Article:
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State v. Christian
Connecticut Supreme Court
841 A.2d 1158 (2004)
Bruce Christian (defendant) and another person were traveling in the same car when they had an accident. The other person died, and Bruce was taken to the hospital. Bruce’s wife, Joan Christian, met with him alone in his hospital room. Bruce told Joan that he had been driving the car and made steering-wheel motions with his hands. Bruce was charged with manslaughter. Bruce’s defense was that he had been a passenger and the deceased person had been the driver. By the time of trial, Bruce and Joan had separated and were getting a divorce. Bruce moved to prevent Joan from testifying about anything he had told her, claiming that the marital-communications privilege prevented her from disclosing anything he had said to her confidentially while they were married. Joan told the trial court that their marriage had been rocky at the time of the accident and was now irreversibly broken. The trial court found that the marital-communications privilege did not apply because there was no longer a marital relationship to protect. Joan then testified about what Bruce had communicated to her in the hospital room. Three other witnesses also testified that Bruce had told them that he was driving at the time of the accident. Bruce was convicted and appealed. On appeal, Bruce argued that Joan’s testimony should have been excluded.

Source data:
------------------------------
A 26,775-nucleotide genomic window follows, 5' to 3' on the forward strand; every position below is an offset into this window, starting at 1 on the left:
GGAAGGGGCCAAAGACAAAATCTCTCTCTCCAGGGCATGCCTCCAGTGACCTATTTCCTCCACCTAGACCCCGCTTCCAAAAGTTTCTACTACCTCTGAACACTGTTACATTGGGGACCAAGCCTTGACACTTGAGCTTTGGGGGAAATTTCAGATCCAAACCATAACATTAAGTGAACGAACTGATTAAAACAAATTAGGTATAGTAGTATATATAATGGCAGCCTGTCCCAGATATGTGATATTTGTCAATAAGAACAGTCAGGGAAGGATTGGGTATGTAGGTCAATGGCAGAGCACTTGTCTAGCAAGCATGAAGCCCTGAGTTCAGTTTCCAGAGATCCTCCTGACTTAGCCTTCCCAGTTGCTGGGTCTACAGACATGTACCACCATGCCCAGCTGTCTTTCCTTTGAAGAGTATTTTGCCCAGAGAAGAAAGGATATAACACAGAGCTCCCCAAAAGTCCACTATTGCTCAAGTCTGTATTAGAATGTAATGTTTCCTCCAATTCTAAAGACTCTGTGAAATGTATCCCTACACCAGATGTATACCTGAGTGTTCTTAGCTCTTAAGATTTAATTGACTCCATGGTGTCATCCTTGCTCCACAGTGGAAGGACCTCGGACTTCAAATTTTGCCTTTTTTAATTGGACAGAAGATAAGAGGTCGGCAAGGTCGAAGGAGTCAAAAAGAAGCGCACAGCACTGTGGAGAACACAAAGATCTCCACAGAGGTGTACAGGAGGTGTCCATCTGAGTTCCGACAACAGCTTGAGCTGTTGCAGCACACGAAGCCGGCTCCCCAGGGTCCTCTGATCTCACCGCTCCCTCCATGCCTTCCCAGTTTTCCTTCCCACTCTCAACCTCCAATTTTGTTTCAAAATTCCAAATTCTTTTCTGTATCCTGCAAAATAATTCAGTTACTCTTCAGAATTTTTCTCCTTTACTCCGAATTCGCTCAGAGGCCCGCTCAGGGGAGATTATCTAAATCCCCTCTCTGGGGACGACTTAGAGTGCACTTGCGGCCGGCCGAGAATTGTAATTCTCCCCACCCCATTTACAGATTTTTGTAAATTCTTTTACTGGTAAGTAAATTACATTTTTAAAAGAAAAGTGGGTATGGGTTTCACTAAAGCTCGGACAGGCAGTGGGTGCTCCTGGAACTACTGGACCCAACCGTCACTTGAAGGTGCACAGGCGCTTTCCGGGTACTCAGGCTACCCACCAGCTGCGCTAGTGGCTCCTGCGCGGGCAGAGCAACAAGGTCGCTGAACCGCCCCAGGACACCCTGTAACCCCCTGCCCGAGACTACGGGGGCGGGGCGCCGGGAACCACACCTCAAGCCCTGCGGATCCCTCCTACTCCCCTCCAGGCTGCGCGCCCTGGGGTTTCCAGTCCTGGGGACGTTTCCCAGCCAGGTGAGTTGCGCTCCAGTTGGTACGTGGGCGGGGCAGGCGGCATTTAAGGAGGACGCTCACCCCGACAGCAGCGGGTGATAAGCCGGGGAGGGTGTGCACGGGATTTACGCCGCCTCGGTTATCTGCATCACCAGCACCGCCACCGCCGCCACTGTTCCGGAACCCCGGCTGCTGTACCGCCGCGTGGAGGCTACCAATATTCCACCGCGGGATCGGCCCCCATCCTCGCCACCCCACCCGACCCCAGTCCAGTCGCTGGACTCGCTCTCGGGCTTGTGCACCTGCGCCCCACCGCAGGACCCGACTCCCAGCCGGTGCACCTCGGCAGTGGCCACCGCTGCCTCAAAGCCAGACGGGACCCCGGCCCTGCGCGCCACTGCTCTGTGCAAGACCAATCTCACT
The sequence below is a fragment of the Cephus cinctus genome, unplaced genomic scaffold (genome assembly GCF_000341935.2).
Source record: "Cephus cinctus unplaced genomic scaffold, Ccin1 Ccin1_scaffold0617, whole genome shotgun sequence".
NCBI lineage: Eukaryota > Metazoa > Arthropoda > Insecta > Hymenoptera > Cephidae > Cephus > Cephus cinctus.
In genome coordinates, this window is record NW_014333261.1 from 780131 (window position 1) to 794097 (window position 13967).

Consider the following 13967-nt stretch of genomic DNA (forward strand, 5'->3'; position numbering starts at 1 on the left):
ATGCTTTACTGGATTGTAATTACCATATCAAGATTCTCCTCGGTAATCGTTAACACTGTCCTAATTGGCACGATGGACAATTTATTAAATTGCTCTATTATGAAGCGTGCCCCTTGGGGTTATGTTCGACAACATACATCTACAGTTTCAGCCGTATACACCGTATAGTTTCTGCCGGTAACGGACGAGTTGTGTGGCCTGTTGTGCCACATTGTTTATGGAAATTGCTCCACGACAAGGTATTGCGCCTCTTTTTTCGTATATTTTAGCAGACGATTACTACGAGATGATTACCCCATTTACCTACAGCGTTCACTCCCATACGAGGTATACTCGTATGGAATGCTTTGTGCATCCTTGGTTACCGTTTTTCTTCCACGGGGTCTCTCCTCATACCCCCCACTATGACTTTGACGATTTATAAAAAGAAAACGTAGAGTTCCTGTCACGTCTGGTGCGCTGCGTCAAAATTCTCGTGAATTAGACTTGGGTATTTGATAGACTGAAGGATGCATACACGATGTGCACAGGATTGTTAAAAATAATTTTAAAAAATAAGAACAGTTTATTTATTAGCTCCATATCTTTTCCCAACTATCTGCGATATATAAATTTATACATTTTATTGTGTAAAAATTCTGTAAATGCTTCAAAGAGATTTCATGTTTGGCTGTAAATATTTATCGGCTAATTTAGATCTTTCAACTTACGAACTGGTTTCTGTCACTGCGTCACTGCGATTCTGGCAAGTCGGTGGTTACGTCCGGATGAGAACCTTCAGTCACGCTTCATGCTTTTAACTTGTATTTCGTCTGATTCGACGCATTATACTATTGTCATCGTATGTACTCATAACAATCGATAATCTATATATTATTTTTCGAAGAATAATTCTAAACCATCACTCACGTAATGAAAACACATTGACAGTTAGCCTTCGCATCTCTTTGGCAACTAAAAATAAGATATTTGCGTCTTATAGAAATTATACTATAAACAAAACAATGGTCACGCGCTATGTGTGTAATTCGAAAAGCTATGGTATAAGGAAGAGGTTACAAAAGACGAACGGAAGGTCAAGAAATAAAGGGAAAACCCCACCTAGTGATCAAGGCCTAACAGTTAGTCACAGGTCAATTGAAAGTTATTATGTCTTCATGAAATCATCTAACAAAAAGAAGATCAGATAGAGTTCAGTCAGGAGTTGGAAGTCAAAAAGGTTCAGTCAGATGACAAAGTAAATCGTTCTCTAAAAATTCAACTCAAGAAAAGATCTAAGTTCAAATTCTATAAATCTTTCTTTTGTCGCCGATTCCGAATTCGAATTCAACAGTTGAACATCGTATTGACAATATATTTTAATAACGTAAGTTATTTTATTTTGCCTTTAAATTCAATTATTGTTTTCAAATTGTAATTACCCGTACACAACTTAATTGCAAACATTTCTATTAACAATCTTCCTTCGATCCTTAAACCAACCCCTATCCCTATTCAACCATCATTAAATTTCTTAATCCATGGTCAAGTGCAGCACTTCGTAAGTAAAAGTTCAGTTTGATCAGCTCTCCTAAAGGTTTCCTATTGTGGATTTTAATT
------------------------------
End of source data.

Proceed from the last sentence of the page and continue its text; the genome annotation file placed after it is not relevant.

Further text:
Rule of Law
Holding and Reasoning (Katz, J.)
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